Gulfstream eyes more opportunities in northern US

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Gulfstream International Airlines is looking to expand outside its traditional territory of Florida and the Bahamas using its fleet of Raytheon Beechcraft 1900D turboprops.

Gulfstream CEO David Hackett says that after establishing a small operation in Cleveland earlier this month the carrier is "beginning to look at more opportunities north".

Gulfstream launched services in early September from Cleveland through a codeshare with Continental Airlines to Dubois and Franklin in Pennsylvania and Lewisburg, West Virginia. It plans to add at the beginning of October flights from Cleveland to Bradford in Pennsylvania and Jamestown in New York.

Hackett says the new services at Cleveland, where it receives subsidies as part of the US DOT's essential air service program, represent Gulfstream's first foray in the US outside Florida. But he adds as US carriers continue to slash capacity on domestic regional routes, more opportunities are created for operators with smaller equipment.

"You can backfill those routes," Hackett told last week's Cargo Facts aircraft symposium. "We're optimistic even with fuel at $100 per barrel or well north of $100 per barrel. We're not a big airline so we can react." In addition to its new destinations out of Cleveland, Fort Lauderdale-based Gulfstream now operates scheduled services to nine cities Florida and 10 in the Bahamas. It also operates two daily charter flights between Florida and Cuba.

Gulfstream recently sold off its fleet of eight Embraer EMB-120 Brasilia tuboprops, leaving it with 27 1900Ds. The last Brasilia was removed from service a few weeks ago.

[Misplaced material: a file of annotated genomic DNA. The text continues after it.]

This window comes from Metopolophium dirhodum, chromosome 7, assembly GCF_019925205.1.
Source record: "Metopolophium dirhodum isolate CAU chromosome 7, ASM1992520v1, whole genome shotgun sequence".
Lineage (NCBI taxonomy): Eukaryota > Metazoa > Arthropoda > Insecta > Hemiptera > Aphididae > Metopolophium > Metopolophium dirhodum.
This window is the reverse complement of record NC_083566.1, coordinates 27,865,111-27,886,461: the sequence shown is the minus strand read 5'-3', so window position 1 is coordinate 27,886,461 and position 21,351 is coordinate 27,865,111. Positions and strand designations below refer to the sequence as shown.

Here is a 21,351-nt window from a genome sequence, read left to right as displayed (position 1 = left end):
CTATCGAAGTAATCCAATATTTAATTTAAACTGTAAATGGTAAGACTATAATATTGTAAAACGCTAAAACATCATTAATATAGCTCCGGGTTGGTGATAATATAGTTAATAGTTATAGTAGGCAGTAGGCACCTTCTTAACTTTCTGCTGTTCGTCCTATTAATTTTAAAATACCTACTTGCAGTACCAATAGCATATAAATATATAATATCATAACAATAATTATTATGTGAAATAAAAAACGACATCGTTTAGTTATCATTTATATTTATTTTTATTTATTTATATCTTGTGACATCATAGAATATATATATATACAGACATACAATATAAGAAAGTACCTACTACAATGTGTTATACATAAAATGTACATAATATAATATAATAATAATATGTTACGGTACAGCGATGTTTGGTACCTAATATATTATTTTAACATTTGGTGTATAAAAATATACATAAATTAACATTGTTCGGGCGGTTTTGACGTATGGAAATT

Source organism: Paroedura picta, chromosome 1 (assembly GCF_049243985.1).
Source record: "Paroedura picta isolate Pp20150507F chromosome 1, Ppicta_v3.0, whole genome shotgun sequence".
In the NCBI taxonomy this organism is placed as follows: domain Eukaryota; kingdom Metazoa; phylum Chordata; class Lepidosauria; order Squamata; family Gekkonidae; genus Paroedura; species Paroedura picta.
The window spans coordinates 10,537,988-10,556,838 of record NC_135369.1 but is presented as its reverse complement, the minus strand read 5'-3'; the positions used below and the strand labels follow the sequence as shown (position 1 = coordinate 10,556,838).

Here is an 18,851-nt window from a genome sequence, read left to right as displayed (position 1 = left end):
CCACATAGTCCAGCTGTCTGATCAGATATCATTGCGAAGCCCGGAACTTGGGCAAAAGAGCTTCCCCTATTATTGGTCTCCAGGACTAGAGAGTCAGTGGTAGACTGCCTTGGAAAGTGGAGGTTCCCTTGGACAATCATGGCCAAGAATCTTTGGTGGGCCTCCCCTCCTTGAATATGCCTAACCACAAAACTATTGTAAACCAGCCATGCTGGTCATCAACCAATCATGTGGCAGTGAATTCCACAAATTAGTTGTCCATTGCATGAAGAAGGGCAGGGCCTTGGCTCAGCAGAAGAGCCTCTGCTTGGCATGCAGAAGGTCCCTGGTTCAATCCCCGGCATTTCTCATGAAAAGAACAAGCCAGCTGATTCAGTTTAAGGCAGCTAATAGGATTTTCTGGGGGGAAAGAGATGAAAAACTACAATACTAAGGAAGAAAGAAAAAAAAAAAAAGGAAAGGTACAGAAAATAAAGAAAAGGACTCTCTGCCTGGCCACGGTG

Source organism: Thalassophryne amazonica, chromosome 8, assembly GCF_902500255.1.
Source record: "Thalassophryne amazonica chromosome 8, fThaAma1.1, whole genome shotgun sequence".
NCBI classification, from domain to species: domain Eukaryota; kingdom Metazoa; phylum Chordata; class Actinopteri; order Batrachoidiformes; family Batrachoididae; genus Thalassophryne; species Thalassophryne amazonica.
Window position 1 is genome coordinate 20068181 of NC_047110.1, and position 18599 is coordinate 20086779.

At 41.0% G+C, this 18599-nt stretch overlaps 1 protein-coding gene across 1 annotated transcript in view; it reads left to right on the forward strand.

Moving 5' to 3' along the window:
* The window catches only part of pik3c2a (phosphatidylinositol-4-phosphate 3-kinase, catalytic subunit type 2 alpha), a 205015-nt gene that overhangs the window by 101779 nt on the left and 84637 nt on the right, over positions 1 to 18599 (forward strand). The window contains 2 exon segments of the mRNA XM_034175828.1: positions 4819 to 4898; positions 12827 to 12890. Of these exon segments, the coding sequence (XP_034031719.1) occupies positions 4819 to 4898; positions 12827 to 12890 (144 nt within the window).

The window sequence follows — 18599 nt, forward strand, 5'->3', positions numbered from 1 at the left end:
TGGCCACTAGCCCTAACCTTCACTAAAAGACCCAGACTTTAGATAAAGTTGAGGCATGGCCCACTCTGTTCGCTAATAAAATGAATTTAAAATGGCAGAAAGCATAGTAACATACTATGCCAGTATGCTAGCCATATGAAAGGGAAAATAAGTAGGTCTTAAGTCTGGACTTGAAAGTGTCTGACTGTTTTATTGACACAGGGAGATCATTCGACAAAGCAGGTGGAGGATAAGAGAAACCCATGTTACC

Hackett says there are plenty of opportunities for expansion for Gulfstream compared with a few years ago because it will soon be one of only two carriers in the US operating 19-seat aircraft.

When Colgan Air retires its last 1900D later this year, Gulfstream and Wyoming-based 1900D operator Great Lakes Aviation will be the only two carriers in the US with 19-seat aircraft. Hackett claims in 2000 there were eight 19-seat operators.

Earlier this year three 19-seat operators--Mesaba subsidiary Big Sky, Mesa Air Group subsidiary Air Midwest and Midwest Express subsidiary Skyway Airlines-- all shut down.

"There are a smaller and smaller number of players in that field but it's a growing field," Hackett says. "Our sandbox is growing but there's fewer people playing in the sandbox."

Hackett acknowledges Gulfstream has had "a difficult year" and a combination of high fuel prices and reduced demand forced the carrier to significantly cut capacity in August, phase out its Brasilias and drop several marginal routes. But he adds the remaining network is strong and there are plenty of new opportunities for expansion.

He says Gulfstream is now trying to focus on routes no other carrier currently operates, but produce high volume leisure traffic or strong business demand. Gulfstream now faces no competition on 60% to 70% of its routes, says chief executive Hackett.

"A majority of the routes we operate in our monopolies," Hackett says.

He adds many of these monopoly routes are to small islands in the Bahamas which cannot be accessed by larger aircraft. Demand in those markets continues to be robust since their local economies remain strong and there are no alternative modes of transportation.

"We haven't seen a substantial softening of these niche markets," says Hackett.

For those routes where it has competition such as Miami-Tampa Hackett explains Gulfstream's strategy is to "fill in the gap" by operating during off peak hours while larger carriers offer mainly peak hour frequencies.

In addition to Continental, Gulfstream also codeshares with Northwest Airlines and United Airlines. Unlike other regional carriers, Gulfstream operates in its own livery, sets its own fares and makes its own capacity decisions. On some flights it has multiple codeshare partners.